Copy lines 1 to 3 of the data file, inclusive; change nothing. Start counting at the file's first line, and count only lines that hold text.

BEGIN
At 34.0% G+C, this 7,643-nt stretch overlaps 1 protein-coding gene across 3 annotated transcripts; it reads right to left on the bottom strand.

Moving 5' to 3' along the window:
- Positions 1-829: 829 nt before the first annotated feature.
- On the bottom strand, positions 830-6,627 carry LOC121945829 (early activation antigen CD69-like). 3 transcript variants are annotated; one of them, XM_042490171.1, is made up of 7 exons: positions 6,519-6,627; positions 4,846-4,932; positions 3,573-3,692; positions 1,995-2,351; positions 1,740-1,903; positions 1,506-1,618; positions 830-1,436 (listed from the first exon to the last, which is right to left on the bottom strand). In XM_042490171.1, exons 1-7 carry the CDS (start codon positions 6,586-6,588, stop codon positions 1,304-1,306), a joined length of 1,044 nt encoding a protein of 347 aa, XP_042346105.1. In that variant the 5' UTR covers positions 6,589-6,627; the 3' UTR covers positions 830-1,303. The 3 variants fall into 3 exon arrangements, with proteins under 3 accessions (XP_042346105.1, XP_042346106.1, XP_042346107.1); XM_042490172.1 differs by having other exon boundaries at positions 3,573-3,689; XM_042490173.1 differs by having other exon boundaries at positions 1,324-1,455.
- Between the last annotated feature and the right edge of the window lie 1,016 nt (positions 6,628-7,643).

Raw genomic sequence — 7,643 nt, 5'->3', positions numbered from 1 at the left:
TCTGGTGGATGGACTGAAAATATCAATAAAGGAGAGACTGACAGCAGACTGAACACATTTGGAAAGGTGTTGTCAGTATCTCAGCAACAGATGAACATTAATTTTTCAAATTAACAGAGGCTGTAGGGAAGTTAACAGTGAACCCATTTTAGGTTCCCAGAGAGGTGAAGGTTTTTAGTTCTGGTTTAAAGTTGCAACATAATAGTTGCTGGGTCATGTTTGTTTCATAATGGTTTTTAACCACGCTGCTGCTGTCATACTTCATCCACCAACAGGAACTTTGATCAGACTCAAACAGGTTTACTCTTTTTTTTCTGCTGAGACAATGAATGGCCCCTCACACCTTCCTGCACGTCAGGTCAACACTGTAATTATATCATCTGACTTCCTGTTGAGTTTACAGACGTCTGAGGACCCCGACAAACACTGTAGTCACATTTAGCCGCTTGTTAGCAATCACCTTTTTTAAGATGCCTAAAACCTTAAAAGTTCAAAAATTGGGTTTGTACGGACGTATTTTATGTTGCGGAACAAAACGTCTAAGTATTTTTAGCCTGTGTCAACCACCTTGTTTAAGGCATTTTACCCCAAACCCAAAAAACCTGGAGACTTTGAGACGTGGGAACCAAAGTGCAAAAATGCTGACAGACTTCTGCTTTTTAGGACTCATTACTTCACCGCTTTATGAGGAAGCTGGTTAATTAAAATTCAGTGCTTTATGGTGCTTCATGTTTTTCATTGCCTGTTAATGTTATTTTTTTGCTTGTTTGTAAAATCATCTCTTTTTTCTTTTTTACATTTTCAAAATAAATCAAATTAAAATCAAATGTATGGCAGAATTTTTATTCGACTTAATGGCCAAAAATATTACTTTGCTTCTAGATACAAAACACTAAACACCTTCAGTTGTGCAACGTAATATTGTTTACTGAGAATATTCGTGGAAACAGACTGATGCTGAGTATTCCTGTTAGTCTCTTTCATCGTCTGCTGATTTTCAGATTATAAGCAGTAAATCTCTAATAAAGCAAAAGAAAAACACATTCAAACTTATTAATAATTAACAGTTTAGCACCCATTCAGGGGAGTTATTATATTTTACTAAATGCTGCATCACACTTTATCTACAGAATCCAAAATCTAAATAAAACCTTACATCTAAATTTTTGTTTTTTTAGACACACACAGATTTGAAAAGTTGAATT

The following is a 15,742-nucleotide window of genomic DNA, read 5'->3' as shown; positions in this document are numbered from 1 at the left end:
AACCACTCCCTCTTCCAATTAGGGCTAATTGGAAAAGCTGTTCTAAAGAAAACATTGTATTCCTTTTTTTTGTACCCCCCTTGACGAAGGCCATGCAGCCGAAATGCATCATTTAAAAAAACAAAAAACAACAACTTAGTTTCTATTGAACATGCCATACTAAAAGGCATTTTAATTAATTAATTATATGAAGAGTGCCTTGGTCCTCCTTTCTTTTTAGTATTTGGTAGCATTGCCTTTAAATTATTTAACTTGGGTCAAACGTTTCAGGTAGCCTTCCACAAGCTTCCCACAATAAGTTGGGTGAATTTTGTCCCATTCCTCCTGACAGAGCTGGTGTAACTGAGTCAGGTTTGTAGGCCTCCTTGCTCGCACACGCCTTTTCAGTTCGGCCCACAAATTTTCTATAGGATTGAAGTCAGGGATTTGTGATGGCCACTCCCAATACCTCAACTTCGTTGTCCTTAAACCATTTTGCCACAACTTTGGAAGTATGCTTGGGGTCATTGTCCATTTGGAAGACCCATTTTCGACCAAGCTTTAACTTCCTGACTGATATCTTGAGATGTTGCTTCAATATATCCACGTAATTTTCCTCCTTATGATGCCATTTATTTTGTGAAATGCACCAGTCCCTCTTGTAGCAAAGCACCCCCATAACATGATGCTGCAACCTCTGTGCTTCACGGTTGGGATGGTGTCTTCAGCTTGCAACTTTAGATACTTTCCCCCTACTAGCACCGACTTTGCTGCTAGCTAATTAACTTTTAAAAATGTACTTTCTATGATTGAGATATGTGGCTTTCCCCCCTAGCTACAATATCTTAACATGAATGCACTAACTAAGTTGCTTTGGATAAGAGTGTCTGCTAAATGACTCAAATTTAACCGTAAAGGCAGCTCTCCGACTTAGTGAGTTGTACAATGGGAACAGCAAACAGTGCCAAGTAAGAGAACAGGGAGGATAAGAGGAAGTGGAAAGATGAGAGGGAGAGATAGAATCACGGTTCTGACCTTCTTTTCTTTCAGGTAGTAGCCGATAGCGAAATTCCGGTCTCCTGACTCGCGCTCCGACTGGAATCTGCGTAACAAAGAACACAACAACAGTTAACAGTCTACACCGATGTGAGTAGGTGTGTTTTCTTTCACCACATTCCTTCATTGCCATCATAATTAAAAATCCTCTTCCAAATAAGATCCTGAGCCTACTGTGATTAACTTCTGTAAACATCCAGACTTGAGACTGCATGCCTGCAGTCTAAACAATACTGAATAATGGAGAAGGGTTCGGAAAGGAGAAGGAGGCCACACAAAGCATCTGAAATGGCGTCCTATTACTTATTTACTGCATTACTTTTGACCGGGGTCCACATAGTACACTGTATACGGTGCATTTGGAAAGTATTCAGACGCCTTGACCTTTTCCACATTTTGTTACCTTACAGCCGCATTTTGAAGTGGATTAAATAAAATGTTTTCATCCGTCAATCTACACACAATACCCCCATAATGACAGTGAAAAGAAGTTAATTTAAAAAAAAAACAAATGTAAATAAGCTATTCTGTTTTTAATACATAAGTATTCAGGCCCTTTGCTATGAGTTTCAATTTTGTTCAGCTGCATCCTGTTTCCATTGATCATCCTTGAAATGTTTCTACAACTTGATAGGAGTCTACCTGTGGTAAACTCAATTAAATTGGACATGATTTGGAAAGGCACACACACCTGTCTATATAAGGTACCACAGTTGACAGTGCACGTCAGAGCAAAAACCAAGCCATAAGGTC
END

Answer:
At 34.0% G+C, this 7,643-nt stretch overlaps 1 protein-coding gene across 3 annotated transcripts; it reads right to left on the bottom strand.

Moving 5' to 3' along the window:
- Positions 1-829: 829 nt before the first annotated feature.